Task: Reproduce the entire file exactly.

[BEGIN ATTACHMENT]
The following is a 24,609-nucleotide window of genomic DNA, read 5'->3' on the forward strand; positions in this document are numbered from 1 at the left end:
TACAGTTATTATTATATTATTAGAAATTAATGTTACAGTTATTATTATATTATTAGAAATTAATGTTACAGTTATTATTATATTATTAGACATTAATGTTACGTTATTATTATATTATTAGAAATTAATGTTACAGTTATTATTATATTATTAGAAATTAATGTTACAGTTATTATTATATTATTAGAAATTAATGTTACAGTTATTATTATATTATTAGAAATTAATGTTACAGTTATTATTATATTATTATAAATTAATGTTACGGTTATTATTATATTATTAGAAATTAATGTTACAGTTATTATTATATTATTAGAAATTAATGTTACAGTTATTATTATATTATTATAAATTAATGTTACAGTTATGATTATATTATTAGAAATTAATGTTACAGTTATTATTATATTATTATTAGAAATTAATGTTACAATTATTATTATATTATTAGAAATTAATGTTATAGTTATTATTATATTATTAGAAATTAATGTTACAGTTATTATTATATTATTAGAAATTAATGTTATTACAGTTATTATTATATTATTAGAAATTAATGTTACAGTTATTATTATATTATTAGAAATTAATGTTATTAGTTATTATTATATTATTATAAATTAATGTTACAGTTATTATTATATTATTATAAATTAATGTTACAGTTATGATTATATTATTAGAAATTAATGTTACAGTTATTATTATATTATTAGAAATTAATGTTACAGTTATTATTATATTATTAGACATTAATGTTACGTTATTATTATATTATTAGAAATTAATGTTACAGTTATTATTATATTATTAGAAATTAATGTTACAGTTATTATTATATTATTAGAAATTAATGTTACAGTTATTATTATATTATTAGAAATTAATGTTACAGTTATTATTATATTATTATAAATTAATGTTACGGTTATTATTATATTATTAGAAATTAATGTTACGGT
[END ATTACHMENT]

The following is a 24,609-nucleotide window of genomic DNA, read 5'->3' on the forward strand; positions in this document are numbered from 1 at the left end:
TACAGTTATTATTATATTATTAGAAATTAATGTTACAGTTATTATTATATTATTAGAAATTAATGTTACAGTTATTATTATATTATTAGACATTAATGTTACGTTATTATTATATTATTAGAAATTAATGTTACAGTTATTATTATATTATTAGAAATTAATGTTACAGTTATTATTATATTATTAGAAATTAATGTTACAGTTATTATTATATTATTAGAAATTAATGTTACAGTTATTATTATATTATTATAAATTAATGTTACGGTTATTATTATATTATTAGAAATTAATGTTACAGTTATTATTATATTATTAGAAATTAATGTTACAGTTATTATTATATTATTATAAATTAATGTTACAGTTATGATTATATTATTAGAAATTAATGTTACAGTTATTATTATATTATTATTAGAAATTAATGTTACAATTATTATTATATTATTAGAAATTAATGTTATAGTTATTATTATATTATTAGAAATTAATGTTACAGTTATTATTATATTATTAGAAATTAATGTTATTACAGTTATTATTATATTATTAGAAATTAATGTTACAGTTATTATTATATTATTAGAAATTAATGTTATTAGTTATTATTATATTATTATAAATTAATGTTACAGTTATTATTATATTATTATAAATTAATGTTACAGTTATGATTATATTATTAGAAATTAATGTTACAGTTATTATTATATTATTAGAAATTAATGTTACAGTTATTATTATATTATTAGACATTAATGTTACGTTATTATTATATTATTAGAAATTAATGTTACAGTTATTATTATATTATTAGAAATTAATGTTACAGTTATTATTATATTATTAGAAATTAATGTTACAGTTATTATTATATTATTAGAAATTAATGTTACAGTTATTATTATATTATTATAAATTAATGTTACGGTTATTATTATATTATTAGAAATTAATGTTACGGT